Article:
"The Etruscan forms in -si and -(a)le can be used to designate both by whom and for whom the object was made (Steinbauer 1999:174-6)."In case the absurdity isn't noticeable, "by whom" and "for whom" are opposite roles in these inscriptions. How did this nonsensical statement make its way to modernday print? What happened to the concept of structured, coherent grammar? In his solitary example of ET Fa 3.4, a vessel from Vignanello, the solitary name Vultasi doesn't help much to decide the matter. I can't help but appreciate too how, by using an unclear inscription, the author can quickly pass a shaky statement over the reader without being too obvious.
Luckily for us, TLE 651 does decide the matter. As pictured above, this is a statue of a standing nobleman nicknamed The Haranguer. The only names present in the entire inscription at the base of his toga are in the first line and they're declined in this same case: Auleśi Meteliś Ve. Vesial clenśi. Who would think that the image of this mystery man can be anything other than Aule Meteli himself? The inscription must read "For Aule Meteli, for the son of Vel and Vesi." If we interpret this case ending as by whom the statue is made, the inscription fails to explain who this man is while giving us useless information about the statue's creator. This data is hardly as important to an average, literate Etruscan as the man for whom all this metalworking effort was devoted!
Then too, we also find tinśi tiurim avilś χiś repeated several times in the Liber Linteus and since tin, tiur and avil are certain to mean 'day', 'month' and 'year' in these passages, forcing an agentive sense on an inanimate noun like tinśi is absurd. It must therefore mean 'for the day' in the context of the rituals to be performed on specified dates. An Etruscan agentive case has been concocted from nothing.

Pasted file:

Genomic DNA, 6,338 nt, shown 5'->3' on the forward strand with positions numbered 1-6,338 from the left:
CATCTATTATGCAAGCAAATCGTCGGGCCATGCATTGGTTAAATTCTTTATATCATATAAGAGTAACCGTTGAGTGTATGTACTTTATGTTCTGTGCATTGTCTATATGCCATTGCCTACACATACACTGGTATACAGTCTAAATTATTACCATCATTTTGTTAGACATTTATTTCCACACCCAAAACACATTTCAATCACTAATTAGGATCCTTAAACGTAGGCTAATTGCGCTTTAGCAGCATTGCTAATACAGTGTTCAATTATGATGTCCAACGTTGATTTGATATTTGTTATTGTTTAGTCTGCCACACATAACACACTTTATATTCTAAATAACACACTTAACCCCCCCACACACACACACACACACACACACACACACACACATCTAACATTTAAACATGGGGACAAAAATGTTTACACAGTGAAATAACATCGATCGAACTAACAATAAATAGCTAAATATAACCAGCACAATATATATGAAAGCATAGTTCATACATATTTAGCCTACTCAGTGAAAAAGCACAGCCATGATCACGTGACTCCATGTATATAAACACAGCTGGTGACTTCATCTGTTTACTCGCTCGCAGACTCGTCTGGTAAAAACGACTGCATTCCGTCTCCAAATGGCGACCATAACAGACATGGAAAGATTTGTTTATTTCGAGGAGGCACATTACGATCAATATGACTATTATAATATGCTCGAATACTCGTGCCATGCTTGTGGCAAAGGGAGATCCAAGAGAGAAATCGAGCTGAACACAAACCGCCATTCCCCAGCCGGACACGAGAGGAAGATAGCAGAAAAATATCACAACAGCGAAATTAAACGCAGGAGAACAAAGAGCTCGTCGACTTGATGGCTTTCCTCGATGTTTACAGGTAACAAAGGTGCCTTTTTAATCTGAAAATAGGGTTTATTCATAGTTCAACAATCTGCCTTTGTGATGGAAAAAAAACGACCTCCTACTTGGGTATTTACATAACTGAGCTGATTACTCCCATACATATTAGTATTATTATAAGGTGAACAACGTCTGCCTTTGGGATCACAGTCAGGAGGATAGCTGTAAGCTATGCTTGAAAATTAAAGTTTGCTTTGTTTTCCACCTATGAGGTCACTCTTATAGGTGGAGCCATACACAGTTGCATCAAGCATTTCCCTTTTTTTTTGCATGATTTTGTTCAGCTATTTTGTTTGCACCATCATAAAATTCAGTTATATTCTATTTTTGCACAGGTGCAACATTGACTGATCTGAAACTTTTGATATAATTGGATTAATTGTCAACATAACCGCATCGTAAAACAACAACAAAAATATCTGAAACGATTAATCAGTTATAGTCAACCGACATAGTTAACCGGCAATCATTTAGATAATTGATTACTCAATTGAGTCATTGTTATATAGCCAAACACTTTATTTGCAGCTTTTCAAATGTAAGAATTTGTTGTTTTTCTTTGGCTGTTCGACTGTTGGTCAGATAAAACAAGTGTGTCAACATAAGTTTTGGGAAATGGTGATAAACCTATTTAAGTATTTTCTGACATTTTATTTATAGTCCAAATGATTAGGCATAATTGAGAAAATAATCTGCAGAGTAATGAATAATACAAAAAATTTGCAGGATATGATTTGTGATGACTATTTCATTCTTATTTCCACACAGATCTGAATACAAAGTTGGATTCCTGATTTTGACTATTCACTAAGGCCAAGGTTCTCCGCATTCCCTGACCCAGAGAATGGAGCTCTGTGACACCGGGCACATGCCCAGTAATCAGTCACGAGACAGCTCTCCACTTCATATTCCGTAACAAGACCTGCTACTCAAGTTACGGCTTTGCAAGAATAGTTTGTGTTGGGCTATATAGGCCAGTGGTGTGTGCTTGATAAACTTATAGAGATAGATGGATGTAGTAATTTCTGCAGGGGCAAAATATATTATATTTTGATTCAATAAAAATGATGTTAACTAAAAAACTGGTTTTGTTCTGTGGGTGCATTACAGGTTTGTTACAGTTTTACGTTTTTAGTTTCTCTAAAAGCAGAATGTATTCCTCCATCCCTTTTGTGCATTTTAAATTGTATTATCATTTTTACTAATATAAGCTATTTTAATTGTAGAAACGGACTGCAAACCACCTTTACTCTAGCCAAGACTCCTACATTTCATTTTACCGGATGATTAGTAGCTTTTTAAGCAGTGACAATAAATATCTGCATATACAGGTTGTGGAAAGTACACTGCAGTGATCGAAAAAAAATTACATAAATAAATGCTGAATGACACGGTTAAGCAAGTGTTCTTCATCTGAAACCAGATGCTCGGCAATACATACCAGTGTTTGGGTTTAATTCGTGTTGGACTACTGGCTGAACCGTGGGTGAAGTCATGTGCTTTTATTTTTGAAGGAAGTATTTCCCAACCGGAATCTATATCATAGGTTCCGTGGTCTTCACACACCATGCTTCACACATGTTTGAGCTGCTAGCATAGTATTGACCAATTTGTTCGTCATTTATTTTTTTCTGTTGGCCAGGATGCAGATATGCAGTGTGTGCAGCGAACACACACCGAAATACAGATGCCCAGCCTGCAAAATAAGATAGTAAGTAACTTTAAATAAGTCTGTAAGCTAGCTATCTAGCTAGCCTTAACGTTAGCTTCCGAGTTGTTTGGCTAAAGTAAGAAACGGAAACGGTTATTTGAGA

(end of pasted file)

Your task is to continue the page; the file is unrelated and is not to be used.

Bakkum goes on to write something that I'd gauge to be naive wording for a linguist:
"[...] in most other cases, the use of the -si or -(a)le form is due to a verb, usually mulu-."To observe that this case ending occurs often with the verb mulu- is justified, but to say that the use of this case marker is "due to" a verb, combined with his odd reference to Steinbauer above, seems to disqualify his expertise on structured grammar itself, let alone on Etruscan grammar. Need it be said, the use of this case ending or any case ending isn't incumbent on the verb itself per se but demanded by the overall semantics of what one is expressing. If one doesn't comprehend why -si/-le is used with some verbs like mulu- while not for other verbs, one fails to comprehend the very meaning of these individual grammatical units. The verbs haven't "caused" these endings to occur any more than the Oracle of Delphi.
The correct answer is simple: -si/-le must be consistently translated as 'for', as in 'for the purpose of' or 'on behalf of', never ever 'by' (whether in a locative or agentive sense). This value is evidenced not just in several Etruscan inscriptions but in Lemnian ones too.